If we just talk about SJK(C), they are already using the same co-curriculum as with the National school (SK), the difference in most subjects[4] is probably down to teaching medium. By right, all SKs and SJKs are assumed learning similar contents including values in promoting national integration, so why does it matter in what language these are taught?  Lest should we forget that there is also a small number of government-aided religious school at primary level (544 institutions in 2018), we should also include them for national integration. Should we also be more concerned about ‘class segregation’ because the combined enrolment at primary and secondary international schools as well as private academic secondary schools is 71,640, overtaking the total enrolment at Chinese Independent schools (66,723)?

Also, now there is a more diverse outlook of racial profile in SJK(C) than in SK, who is right to say that the existence of SJKs poses a threat? Even now, many sitting in the government frontbench used to study in the SJKs.

3.    The Mahathir administration is thinking of the possibility of reviving the Vision School. What do you think of this?

By whatever name the school may be called, if the government actually means building more schools of different teaching mediums sharing facilities and resources in an area where there is clearly a demand/need for these schools, I do not think it is a bad idea. I hope that this policy does NOT mean that Vision School is the only way to build any school (esp. SJKs).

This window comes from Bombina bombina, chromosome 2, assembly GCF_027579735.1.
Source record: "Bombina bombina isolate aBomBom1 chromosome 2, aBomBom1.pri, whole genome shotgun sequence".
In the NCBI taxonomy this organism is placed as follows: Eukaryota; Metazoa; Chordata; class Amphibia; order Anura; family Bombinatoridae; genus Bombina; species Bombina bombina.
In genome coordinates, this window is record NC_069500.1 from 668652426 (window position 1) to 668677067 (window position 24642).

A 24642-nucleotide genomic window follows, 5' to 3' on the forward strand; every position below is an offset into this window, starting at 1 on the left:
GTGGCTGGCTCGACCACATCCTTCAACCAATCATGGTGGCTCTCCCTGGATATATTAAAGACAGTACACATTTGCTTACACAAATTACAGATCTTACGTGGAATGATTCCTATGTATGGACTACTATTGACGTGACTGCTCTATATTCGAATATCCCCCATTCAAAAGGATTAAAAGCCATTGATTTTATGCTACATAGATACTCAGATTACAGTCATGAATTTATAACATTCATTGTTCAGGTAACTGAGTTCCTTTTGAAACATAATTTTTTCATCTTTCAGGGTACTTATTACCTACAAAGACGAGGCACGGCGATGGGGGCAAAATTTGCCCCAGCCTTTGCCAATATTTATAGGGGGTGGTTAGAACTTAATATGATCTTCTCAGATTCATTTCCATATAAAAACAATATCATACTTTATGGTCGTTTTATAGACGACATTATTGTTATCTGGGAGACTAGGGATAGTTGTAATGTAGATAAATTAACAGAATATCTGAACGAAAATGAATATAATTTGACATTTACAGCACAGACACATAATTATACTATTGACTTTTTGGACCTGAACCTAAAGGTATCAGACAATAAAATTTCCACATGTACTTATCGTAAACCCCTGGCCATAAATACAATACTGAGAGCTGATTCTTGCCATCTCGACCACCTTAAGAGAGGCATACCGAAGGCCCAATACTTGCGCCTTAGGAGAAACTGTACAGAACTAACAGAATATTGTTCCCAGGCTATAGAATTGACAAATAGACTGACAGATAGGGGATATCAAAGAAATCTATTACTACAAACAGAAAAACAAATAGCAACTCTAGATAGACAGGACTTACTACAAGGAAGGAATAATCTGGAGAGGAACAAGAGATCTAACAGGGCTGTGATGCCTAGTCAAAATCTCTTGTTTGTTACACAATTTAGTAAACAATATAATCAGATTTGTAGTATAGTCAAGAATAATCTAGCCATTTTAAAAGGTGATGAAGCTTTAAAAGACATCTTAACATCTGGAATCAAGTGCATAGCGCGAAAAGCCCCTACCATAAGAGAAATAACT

Interaction among school kids from different background in this way would be more natural and less forceful while parents still have choice to decide which language medium best served the interest for their children.

The tricky part on the Vision School might be the role and appointment of school board members, especially for SJK(C) where traditionally they are independent to government and collectively they form ‘Dong Zong’.

4.    Some of the Chinese schools are overcrowded with students. How do you account for this phenomenon – despite the government’s refusal to recognise the Unified Examination Certificate?

Currently, there are only some Chinese independent secondary schools are considered overcrowded (ie. running at full capacity with overdemanding enrolment), especially the 8 institutions located in the Klang Valley. The reasons that the students (or their parents) decide to study in the Chinese independent secondary schools could be largely cultural and linguistic. Also, not all the national secondary schools provide Chinese language classes in preparing for SPM, some students might want to further study in Chinese language. Some parents may deem national secondary schools are too Islamic and intolerant to their non-Muslim children. Some of them might generally perceive that the national schools lack quality.